The Verge: An economist explains what digital technology means for the future of popular culture. “Pirating remains a problem, and traditional gatekeepers aren’t as powerful as they once were. But revenue for recorded music is growing, and there are more books, movies, television, and music than ever before. In his new book Digital Renaissance: What Data and Economics Tell Us about the Future of Popular Culture (Princeton University Press), [Joel] Waldfogel argues that digital technologies haven’t killed creative industries, but they have created a renaissance of new cultural products that consumers like and that wouldn’t have made created otherwise.”
Analytics India: 10 Free eBooks Beginners Should Read Before Diving Into Data Science. “There is no dearth of books for Data Science which can help get one started and build a career in the field. But before you begin, getting a preliminary overview of these subjects is a wise and crucial thing to do. A healthy dose of eBooks on big data, data science and R programming is a great supplement for aspiring data scientists.”
SBS News: Database connects kids with culturally diverse children’s books. “A new database designed by the National Centre for Australian Children’s Literacy (NCACL) hopes to make it easier for teachers, parents, and readers to find books which celebrate diversity. Users can search for key concepts in the database, including cultural identity, traditions, migration, and language.” The database will launch later in 2019.
Ars Technica: Book tells the inside story of how Reddit came to be the Internet’s “id”. “Entrepreneurs Alexis Ohanian and Steve Huffman famously founded Reddit as college roommates in 2005. Tech journalist Christine Lagorio-Chafkin’s recent book, We Are the Nerds: The Birth and Tumultuous Life of Reddit, the Internet’s Culture Laboratory, follows their sometimes rocky relationship as Reddit grew from a simple, user-directed front page for the Internet, to a scandal-rocked dominating force in online culture.”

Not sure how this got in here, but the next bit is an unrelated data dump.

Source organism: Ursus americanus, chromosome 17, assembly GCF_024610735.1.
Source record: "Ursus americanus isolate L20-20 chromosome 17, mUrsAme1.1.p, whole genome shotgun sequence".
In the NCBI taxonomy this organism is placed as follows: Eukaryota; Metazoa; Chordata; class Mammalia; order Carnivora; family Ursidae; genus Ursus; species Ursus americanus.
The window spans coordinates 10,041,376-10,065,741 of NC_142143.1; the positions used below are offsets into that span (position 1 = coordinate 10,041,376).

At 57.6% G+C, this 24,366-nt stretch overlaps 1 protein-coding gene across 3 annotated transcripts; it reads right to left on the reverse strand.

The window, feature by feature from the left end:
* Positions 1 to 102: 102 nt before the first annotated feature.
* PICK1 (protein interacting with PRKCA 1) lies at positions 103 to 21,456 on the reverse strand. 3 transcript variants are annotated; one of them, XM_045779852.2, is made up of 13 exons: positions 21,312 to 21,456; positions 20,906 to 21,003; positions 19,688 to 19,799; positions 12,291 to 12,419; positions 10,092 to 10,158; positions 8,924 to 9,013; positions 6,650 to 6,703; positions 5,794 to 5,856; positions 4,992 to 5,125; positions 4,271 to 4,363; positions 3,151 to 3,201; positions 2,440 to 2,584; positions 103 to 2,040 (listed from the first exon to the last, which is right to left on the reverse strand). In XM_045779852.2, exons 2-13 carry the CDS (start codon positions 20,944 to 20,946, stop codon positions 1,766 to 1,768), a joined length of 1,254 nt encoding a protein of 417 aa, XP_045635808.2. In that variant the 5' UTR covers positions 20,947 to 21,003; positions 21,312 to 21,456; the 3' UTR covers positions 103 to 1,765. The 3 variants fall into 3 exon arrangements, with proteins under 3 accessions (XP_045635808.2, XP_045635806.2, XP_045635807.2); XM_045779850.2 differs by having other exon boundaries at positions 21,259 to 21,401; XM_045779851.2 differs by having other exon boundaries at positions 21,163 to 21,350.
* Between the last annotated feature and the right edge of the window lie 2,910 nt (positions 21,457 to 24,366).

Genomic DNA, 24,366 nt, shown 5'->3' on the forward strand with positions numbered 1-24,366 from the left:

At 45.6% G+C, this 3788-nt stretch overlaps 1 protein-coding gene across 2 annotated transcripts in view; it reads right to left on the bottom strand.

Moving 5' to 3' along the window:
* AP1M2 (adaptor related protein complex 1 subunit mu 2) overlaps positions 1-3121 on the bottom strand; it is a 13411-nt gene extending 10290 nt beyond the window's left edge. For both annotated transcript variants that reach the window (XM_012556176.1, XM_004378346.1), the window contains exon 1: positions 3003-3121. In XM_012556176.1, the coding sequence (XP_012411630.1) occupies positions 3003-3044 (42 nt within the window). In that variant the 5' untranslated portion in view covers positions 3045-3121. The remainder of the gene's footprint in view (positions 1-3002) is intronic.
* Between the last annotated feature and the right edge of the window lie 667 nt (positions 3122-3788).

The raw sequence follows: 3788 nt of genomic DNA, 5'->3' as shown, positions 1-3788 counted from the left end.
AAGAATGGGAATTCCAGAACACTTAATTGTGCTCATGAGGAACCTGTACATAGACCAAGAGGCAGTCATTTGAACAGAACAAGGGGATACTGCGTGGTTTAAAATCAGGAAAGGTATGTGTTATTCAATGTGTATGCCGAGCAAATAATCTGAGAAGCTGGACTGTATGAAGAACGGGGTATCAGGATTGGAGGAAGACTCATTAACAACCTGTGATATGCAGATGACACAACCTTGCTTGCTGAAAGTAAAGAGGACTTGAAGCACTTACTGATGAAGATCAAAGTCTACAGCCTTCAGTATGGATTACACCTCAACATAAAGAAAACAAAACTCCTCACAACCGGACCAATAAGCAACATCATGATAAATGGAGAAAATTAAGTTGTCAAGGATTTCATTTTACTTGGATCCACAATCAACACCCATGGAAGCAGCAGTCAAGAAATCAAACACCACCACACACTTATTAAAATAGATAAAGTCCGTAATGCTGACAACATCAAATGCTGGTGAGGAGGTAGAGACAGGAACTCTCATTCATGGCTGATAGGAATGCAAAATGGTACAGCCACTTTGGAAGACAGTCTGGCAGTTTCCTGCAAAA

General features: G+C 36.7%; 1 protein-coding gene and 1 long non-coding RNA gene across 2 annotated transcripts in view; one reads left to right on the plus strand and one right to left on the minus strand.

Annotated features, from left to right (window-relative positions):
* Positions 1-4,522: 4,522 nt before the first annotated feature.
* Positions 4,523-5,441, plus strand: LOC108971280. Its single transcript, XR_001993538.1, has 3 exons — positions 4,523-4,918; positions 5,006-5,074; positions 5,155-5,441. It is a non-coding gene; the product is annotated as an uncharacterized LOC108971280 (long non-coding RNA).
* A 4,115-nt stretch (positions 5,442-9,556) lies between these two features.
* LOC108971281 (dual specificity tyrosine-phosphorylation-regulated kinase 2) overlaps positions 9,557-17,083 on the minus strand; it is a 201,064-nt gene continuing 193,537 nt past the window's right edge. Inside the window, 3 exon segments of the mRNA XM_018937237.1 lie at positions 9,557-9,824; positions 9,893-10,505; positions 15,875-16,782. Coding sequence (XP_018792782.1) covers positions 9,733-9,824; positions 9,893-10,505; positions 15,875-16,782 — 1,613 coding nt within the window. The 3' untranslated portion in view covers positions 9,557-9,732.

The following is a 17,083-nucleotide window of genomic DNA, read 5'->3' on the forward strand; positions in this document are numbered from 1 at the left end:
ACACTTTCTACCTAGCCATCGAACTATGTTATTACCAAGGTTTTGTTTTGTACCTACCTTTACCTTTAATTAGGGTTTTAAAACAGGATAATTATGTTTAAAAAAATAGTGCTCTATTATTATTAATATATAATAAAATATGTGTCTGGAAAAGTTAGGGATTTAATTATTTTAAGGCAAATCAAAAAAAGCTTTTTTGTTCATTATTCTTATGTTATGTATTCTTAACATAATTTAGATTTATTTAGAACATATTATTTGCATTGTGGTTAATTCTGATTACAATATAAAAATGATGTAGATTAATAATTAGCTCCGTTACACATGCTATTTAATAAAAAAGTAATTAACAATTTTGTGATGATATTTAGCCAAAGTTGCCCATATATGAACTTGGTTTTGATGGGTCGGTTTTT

Not sure how new this is, but looks like a gorgeous resource. ArchDaily: A Colorful Interactive Version of Euclid’s “Elements” Online for Free. “Written in 300BC, Euclid’s ‘Elements’ is a collection of 13 books containing definitions, propositions, and mathematical proofs, and is considered instrumental in the development of logic and modern science. With the advent of the printing press, many editions of the book have been shared through the centuries. One of the most famous is that of Oliver Byrne in 1847, an edition of the first six books that is set apart for its bold use of color to depict mathematical proofs, rather than using letters to label angles and shapes.”
Knowledge@Wharton: Why Books Matter for the Long Run. “Why have Eric Schmidt, Meg Whitman, Reid Hoffman, John Doerr and other leading technologists resorted to the venerable (some would say backward) practice of book-writing to communicate their visions? Why did Mark Zuckerberg introduce a quaint book-of-the-month feature onto the runaway train of Facebook? Why does Bill Gates regularly pen long, thoughtful book reviews in a whirlwind communications culture fueled by texts and tweets? How have books survived the information tsunami, and what will authors and publishers have to do to leverage the success of books for the long run?”
Wired: Used Wisely, the Internet Can Actually Help Public Discourse. “They saw it coming, the media theorists, book-bound intellectuals, Jesuit priests, classicists, and sociologists who attempted to make sense of what they called ‘electronic media,’ and we now think of as prehistoric radio and TV. With their long-winded tomes from an age of longer attention spans, authors like Marshall McLuhan, Harold Innis, Walter Ong, and others form a sort of prophetic canon that collectively catalogs our species’ first reaction to these newfangled contraptions, with their blinking lights and blaring speakers. Of course, they didn’t wholly foretell our present.”